Want better grades? According to a recent study, students with higher levels of emotional intelligence (EI) tend to get better grades than their less EI-competent peers.
EI refers to the ability to understand and control one’s emotions and having an awareness of the emotions of others.
The authors of the research, which was published by the American Psychological Association, suggested three reasons why EI may predict academic performance:
- Students with higher EI may be more able to regulate the negative emotions (eg. anxiety, boredom, disappointment) involved in academic performance. If this is true, emotion management would be responsible for the effects.
- Students with higher EI may be better able to manage the social world around them, forming better relationships with teachers, peers and family.
- EI competencies may overlap with the academic competencies required for subjects like history and language arts (eg. understanding human motivations and emotions). In this case, understanding – the knowledge base of EI – would show the strongest effect and the effect would be bigger for humanities than sciences.
“Based on the significant moderations, there is some support for each of these effects, with slightly different results for different streams of EI,” said authors.
Strategies for developing EI
Numerous studies support the role of EI in academic success, but what can students do to enhance their EI competencies?
Studies note that EI is not a fixed trait and can increase with age. Some methods for improving EI among students include:
Psychological workshops that teach students an assortment of skills.
In one study, students were taught to read non-verbal messages, distinguish between assertive, submissive or aggressive behaviours, and recognise their own coping strategies to conflict, to name a few. Participants demonstrated increased EI at the end of the study.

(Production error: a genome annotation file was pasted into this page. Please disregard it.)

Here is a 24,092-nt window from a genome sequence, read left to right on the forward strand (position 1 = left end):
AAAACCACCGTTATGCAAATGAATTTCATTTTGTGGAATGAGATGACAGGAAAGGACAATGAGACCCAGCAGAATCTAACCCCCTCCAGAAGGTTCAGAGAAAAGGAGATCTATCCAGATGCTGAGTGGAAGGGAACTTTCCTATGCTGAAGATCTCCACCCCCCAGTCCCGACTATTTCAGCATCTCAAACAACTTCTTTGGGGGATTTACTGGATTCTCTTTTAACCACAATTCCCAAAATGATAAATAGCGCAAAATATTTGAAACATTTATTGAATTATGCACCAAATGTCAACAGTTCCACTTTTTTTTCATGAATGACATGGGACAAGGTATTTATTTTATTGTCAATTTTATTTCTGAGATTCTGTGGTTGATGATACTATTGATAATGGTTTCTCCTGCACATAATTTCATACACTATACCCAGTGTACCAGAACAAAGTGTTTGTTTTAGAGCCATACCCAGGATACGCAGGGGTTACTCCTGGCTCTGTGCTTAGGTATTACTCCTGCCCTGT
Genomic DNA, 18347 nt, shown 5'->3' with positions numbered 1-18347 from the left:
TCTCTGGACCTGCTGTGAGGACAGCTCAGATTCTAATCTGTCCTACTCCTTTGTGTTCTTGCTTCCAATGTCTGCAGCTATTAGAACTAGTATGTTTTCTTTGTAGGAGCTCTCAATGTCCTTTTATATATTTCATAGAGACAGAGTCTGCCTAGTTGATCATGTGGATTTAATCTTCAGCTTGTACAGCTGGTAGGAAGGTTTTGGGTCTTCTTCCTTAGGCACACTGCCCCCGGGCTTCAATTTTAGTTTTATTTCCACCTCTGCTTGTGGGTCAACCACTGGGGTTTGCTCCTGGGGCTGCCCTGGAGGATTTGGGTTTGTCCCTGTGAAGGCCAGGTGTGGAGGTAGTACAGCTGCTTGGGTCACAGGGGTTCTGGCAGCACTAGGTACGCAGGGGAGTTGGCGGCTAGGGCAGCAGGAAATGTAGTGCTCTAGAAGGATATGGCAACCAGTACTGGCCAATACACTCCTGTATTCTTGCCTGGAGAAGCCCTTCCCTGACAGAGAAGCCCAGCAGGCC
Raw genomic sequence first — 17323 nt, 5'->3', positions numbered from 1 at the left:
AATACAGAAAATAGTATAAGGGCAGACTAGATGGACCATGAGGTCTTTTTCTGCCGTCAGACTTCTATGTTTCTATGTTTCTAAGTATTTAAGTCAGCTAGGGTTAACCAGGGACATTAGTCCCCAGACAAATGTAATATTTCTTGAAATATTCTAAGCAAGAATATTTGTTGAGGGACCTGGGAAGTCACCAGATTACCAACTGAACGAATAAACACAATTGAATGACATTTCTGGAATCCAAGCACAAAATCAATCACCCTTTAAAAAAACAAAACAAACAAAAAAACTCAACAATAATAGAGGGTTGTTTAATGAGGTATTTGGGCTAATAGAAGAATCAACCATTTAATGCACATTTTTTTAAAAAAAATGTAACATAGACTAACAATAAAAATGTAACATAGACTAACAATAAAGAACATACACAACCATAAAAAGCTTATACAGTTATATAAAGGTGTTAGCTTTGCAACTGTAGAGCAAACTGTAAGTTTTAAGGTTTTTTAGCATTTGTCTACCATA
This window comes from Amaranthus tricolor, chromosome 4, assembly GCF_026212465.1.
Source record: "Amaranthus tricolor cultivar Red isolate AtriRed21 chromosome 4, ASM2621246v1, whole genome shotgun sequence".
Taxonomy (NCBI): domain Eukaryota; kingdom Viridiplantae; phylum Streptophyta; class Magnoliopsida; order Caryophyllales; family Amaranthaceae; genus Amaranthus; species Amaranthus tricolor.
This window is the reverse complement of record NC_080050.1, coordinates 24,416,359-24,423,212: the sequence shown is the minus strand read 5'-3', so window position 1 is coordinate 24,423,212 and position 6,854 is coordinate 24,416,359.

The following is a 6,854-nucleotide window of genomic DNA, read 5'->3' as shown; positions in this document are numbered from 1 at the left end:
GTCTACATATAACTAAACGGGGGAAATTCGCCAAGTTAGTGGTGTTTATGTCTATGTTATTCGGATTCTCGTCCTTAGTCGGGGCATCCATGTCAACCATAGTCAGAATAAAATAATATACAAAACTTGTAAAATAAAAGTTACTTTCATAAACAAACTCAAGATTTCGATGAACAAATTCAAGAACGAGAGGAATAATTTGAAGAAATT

Apply metacognitive strategies
The Dunning-Kruger effect is a cognitive bias in which people wrongly overestimate their knowledge or ability in a specific area. Its effect can be seen in school and university.
Studies have found that students who overestimated their ability on tests were likely to be those who had done poorly, while the reverse was true for high performing students.
However, metacognitive strategies – a method to help people to think about thinking – can help students understand the way they learn, including how they could have done things differently to improve their test outcome.
Request for feedback
On Harvard Extension School, Margaret Andrews wrote that developing EI is an ongoing process, but individuals can improve their skill in the area by asking others, such as their friends and family on how they would rate their EI.
“For example, ask them about how you respond to difficult situations, how adaptable or empathetic you are, and/or how well you handle conflict. It may not always be what you want to hear, but it will often be what you need to hear,” said Andrews.